Methods employed for enumerating and analyzing small microplastics less than 20 µm include chemical treatment of samples prior to filtration to remove endogenous organic substances (e.g. incubation in concentrated potassium hydroxide and/or hydrogen peroxide), followed by serial filtration through filters with decreasing cut-offs. Any organic materials that survive the harsh treatments are likely to be synthetic polymers. Two methods are in use presently for analyzing any plastics captured on this series of filters. First, washing the filters is used to release captured plastics, which are then transferred to appropriately reflective or background-silent substrates for spectroscopic analysis by Raman or infrared microscopy. Second, plastics can be stained in solution (prior to filtration) with a fluorescent dye that is selectively absorbed by synthetic polymers that survive the harsh chemical treatment. The most commonly used dye is Nile Red and presumably stains only synthetic polymers and not any inorganic materials present after chemical treatment and filtration. Owing to its bright fluorescence, Nile Red staining (coupled with the above workflow) greatly aids in discriminating non-plastic from plastic particles (see figure on page 13).

None of the above-described methods offers a onestep workflow in which the same filter can be used for both capture and analysis of microplastics. Several groups in Rochester are addressing this problem. SiMPore Inc. has designed MicroSlit Silicon Nitride Filters, with rectangular prism-shaped (rather than cylindrical) pores and has adapted their use for microplastic capture-and-analysis (see figure). These MicroSlit Filters offer precise cut-off (by the narrow dimension of their slit features) and overall high permeability since the slit pores can remain open as particles are captured and occupy other regions of the slits. SiMPore presently fabricates these filters at the Rochester Institute of Technology’s Semiconductor and Microsystems Fabrication Laboratory. Advantages offered by MicroSlit Filters are their high flow rates and plastic-free background that is compatible with currently in-use analyses such as optical microscopy (with Nile Red staining) and Raman and infrared spectroscopy. University of Rochester Prof. James McGrath (Dept. of Biomedical Engineering) used SiMPore’s MicroSlit Filters to survey the City of Rochester drinking water system from its production facility at Hemlock Lake through eight additional locations onto the University campus. McGrath and colleagues recently published their findings, observing increasing levels of particles (including microplastics) entrained in samples collected beyond the water production source at Hemlock Lake and were able to classify particles into fibers and nonfibers using machine learning algorithms. A nascent startup company, Parverio Inc., is commercializing microplastic testing services to consumers and water authorities based on the simplified capture-and-analyze methods enabled by SiMPore’s MicroSlit Filters.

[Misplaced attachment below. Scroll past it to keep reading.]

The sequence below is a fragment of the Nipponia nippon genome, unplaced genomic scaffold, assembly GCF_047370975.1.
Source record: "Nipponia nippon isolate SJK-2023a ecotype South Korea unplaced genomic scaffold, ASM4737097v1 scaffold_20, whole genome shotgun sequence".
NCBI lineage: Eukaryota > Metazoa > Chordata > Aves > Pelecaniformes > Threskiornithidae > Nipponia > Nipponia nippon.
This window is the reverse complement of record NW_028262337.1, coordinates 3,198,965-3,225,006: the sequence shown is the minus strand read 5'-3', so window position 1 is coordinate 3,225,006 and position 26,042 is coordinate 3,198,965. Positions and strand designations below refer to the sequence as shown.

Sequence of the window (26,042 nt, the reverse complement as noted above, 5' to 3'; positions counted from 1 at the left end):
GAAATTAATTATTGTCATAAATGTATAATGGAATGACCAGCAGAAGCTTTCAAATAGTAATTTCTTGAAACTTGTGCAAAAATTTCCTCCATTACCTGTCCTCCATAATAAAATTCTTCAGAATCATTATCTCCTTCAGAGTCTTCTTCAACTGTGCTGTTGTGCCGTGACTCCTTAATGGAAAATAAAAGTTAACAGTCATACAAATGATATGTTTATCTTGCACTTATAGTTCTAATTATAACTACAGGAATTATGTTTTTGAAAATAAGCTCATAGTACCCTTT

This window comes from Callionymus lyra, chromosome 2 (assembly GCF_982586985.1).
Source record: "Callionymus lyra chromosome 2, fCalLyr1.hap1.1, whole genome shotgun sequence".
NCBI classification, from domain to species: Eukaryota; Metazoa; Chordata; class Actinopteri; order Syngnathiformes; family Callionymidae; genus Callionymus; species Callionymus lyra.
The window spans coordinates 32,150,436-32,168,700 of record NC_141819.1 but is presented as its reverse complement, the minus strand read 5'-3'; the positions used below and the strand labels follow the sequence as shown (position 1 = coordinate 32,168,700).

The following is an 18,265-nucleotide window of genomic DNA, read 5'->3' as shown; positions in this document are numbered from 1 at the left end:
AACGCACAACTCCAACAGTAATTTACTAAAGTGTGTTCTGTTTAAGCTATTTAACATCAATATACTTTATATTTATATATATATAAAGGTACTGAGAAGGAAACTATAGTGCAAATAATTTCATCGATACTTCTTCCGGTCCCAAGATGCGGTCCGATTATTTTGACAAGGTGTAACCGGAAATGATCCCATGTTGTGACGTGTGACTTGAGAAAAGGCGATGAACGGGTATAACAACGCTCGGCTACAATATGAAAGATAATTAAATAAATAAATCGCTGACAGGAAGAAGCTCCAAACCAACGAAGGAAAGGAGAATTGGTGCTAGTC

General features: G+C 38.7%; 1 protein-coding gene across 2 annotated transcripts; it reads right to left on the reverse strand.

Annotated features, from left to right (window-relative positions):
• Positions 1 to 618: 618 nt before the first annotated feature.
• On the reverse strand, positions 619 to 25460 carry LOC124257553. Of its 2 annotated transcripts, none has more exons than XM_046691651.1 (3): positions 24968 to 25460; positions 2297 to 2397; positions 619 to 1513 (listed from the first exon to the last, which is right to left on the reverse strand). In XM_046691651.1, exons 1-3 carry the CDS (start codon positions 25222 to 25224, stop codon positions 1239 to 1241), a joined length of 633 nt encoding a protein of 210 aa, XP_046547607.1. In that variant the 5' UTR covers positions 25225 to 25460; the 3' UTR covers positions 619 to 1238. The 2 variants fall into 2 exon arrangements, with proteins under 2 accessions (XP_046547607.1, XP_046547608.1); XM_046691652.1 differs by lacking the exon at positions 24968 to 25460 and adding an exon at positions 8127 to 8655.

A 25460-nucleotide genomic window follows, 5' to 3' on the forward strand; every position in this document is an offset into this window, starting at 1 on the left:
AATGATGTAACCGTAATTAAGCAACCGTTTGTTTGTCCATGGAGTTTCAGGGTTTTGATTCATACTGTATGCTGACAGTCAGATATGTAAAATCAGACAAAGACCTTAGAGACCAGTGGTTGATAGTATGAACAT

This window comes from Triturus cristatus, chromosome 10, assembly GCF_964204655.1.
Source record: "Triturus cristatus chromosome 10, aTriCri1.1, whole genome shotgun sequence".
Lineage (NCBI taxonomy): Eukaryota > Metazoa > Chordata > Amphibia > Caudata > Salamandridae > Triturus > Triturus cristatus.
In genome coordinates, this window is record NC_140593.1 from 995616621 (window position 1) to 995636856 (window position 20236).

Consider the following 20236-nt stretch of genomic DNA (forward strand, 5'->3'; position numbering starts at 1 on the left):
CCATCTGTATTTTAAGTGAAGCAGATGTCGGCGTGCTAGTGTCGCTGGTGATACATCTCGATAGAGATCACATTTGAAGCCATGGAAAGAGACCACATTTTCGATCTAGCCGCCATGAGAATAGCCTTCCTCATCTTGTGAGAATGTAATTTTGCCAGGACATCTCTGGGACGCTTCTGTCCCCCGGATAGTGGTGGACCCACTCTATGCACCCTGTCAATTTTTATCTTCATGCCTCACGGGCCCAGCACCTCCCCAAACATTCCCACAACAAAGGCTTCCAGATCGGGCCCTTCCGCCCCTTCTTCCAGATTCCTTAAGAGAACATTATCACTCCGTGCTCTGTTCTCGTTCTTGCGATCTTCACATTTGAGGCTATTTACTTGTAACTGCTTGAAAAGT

This is an exciting and dynamic field, spanning polymer chemistry, human behavior, environmental science, fluid mechanics, advanced manufacturing to both understand and address a serious emerging issue. There is often a role for engineers to participate and contribute both to the basic science and to eventual technologies. In our Rochester community, engineers are working alongside scientists and medical professionals to better understand all the ways that microplastics move through our environment and body, to build technologies to aid in the study of, and eventually to help propose solutions to mitigate negative effects of microplastics. The microplastic group demonstrates a great cooperation between local universities and industry. If you are in the Rochester community and want to contribute, please reach out.

Steven Day (Steven.Day@RIT.edu) is an Associate Professor in the Kate Gleason College of Engineering at RIT. He studies fluid mechanics of medical devices and biological systems and is only recently applying these methods to look at the motion of particles through our environment.

Steven Day (Steven.Day@RIT.edu) is an Associate Professor in the Kate Gleason College of Engineering at RIT. He studies fluid mechanics of medical devices and biological systems and is only recently applying these methods to look at the motion of particles through our environment.

Christy Tyler (actsbi@rit.edu) is an Associate Professor in the Thomas H. Gosnell School of Life Sciences at RIT. Dr. Tyler’s research focuses on ecology and biogeochemistry of aquatic ecosystems to understand the impact of emerging contaminants, invasive species, and urbanization and develop solutions for restoration.

Samantha Romanick (sromanic@ur.rochester.edu) is a postdoctoral fellow in the Biomedical Engineering Department at the University of Rochester, founder of the microplastics workgroup and studying the potential health effects microplastics pose to the human lung.

James Roussie (jroussie@simpore.com) is the Chief Scientific Officer and a co-founder of SiMPore Inc. The company develops and markets silicon nanomembranes for a variety of life science and material science applications. He recently served as the Principal Investigator on a NIH Phase I SBIR for application of silicon nanomembranes for the capture and analysis of environmental microplastics.

James McGrath (jmcgrath@bme.rochester.edu) is a Professor of Biomedical Engineering at the University of Rochester and a cofounder of SiMPore Inc. and Parverio Inc. His laboratory develops and applies ultrathin membrane technologies to solve problems in the biomedical and environmental sciences.